Avoid spray-on sunscreens: Consumer Reports

Consumer Reports is warning parents to avoid spray-on sunscreens due to potential health risks.


Photo: iStockphoto

If you think spraying your kids with sunscreen is the quick answer to protecting your kids from the sun’s harmful rays, think again.

Consumer Reports is warning parents to avoid spray-on sunscreens. They’re concerned about the risks of inhaling potentially risky ingredients—including titanium dioxide, a possible carcinogen. The Environmental Working Group (EWG) has also cautioned parents to avoid spray-on sunscreens because the liquid doesn’t go on thickly enough to create a true barrier.

Read more: The biggest sunscreen myths debunked>

In 2011, the FDA asked manufacturers to prove that spray sunscreens are effective; those studies are still being done. The slow response time of the FDA has both the EWG and Consumer Reports asking for more action.

Choosing a sunscreen is not easy. I cannot be the only one who stands in front of the sunscreen aisle confused and a little anxious about my choice. The EWG puts out a good primer on sunscreen that is worth a read. But it is important to remember that in Canada we have far more choices with different (and better) ingredients than our US neighbours. For example, the EWG doesn’t review Ombrelle or any products with Mexoryl in it.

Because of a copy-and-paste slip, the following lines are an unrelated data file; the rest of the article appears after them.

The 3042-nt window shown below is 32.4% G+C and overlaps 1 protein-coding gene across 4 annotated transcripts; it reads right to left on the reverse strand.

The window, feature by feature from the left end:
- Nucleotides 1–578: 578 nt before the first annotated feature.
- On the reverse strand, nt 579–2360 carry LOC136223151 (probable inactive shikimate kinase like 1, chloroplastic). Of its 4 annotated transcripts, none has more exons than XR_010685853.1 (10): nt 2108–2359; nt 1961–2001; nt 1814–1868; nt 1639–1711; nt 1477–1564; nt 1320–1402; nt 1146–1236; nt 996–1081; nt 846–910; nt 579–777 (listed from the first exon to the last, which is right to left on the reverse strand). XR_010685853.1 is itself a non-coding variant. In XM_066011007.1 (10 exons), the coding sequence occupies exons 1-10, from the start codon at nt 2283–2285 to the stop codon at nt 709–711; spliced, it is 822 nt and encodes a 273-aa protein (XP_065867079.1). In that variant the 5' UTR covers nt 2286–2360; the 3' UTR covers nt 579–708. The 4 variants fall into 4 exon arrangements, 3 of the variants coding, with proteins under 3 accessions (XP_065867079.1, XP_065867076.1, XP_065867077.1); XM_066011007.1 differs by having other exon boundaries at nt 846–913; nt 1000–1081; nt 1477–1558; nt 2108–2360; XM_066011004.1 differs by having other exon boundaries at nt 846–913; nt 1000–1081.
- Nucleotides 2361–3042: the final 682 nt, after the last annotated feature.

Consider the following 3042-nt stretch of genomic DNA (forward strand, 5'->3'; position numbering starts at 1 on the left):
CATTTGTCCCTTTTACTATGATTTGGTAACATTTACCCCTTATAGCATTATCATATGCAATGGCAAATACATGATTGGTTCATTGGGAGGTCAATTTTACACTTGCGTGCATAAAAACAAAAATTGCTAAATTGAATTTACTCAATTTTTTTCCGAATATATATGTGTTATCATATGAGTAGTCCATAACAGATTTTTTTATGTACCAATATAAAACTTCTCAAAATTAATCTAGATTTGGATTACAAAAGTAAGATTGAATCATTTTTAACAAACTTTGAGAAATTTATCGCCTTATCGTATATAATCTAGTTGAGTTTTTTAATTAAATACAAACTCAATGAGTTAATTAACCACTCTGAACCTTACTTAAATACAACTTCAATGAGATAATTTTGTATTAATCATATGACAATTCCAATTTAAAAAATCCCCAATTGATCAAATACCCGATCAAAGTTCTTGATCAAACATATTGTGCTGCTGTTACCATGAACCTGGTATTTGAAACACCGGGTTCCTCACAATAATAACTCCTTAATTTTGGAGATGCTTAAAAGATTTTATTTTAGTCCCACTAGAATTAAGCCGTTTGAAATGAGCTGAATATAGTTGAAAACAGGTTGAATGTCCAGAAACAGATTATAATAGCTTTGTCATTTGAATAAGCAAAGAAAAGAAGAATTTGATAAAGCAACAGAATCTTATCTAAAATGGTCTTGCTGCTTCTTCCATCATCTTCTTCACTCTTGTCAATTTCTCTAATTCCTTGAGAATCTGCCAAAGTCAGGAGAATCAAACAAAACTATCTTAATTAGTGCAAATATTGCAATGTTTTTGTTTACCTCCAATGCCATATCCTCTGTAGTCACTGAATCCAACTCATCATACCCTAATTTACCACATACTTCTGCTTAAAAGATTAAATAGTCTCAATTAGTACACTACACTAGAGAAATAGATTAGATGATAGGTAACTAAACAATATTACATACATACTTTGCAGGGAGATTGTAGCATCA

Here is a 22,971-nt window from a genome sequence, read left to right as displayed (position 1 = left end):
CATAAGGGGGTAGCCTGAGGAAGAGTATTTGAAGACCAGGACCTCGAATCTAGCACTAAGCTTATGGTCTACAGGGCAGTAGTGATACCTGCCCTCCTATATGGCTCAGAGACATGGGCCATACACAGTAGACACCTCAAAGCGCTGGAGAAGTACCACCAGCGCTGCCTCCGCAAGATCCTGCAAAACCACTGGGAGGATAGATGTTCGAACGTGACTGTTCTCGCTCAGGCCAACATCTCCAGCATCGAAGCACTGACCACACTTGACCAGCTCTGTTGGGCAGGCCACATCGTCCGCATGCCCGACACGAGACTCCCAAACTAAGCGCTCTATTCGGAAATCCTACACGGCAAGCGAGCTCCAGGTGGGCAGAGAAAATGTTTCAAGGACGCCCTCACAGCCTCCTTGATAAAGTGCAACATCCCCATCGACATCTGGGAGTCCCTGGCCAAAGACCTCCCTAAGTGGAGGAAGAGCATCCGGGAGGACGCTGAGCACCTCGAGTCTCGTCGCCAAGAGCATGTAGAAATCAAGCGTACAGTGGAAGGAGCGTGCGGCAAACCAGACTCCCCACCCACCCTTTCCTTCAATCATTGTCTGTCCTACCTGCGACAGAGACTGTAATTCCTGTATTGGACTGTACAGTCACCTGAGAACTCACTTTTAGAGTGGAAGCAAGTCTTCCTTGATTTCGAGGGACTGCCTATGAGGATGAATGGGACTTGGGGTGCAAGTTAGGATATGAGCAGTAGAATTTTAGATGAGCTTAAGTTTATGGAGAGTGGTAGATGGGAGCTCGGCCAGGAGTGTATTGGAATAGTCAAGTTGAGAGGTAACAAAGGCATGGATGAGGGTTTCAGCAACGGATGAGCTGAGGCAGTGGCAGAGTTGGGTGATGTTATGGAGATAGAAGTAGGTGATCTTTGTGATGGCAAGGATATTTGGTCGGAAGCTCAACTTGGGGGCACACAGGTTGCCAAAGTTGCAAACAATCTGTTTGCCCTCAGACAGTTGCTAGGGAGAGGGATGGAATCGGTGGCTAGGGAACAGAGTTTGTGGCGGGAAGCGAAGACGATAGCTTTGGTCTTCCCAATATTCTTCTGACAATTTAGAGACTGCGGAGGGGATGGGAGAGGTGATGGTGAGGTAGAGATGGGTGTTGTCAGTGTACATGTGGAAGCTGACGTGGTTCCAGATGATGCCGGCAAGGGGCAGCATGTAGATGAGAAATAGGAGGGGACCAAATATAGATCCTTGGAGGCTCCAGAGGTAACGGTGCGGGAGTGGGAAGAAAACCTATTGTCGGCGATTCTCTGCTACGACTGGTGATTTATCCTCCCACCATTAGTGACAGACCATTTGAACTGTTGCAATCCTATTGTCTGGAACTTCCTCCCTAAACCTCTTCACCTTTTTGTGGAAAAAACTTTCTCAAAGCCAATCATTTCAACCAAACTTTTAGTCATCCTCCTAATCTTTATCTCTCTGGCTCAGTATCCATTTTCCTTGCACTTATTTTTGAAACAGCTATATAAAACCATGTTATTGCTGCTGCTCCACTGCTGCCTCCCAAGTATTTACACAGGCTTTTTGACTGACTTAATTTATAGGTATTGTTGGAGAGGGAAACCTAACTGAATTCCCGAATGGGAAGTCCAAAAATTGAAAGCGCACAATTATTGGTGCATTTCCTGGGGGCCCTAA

Read more: How to treat a sunburn>

Both the EWG and Consumer Reports are pressuring the American FDA to revamp their sunscreen regulations to allow other ingredients in an attempt to limit spray sunscreens and to better define the high range of SPFs. In Europe, sunscreen SPFs are limited to 50 and below, because SPF above 50 don’t necessarily mean that much more protection for the chemical load.

I don’t buy spray sunscreen because it usually contains alcohol, which is very irritating to the skin. Essentially, spray on sunscreen is a rash in a can to my sensitive kids. But they harass me to buy it every year, telling me that “Anna uses it and John uses it etc.” But an itchy, burnt child is more than I can handle so we stick to the lotions (usually Green Beaver or Ombrelle). The convenience just isn’t worth it.

Read more: Family sunscreen safety>

If you have the spray sunscreen at home, or it’s absolutely the only thing that your kids will use, here are some tips from Toronto paediatrician Dr. Daniel Flanders:

Sun avoidance is the best option: Dr. Flanders says that staying out of the sun is always better than being in the sun with sunscreen on (although enjoying summer weather is also important). He recommends hats, clothing layers and staying out of the midday sun where possible.

Layer on sunscreen thickly: Make sure you can see the sunscreen on the skin, and it is thickly applied—especially on the shoulders, nose, tops of feet.

Don’t spray it on the face: To avoid inhaling it, spray it on your hands and then put it on your child’s face.

Reapply often: All sunscreen wears off in water, with sweat and after a certain amount of time. Reapply every few hours.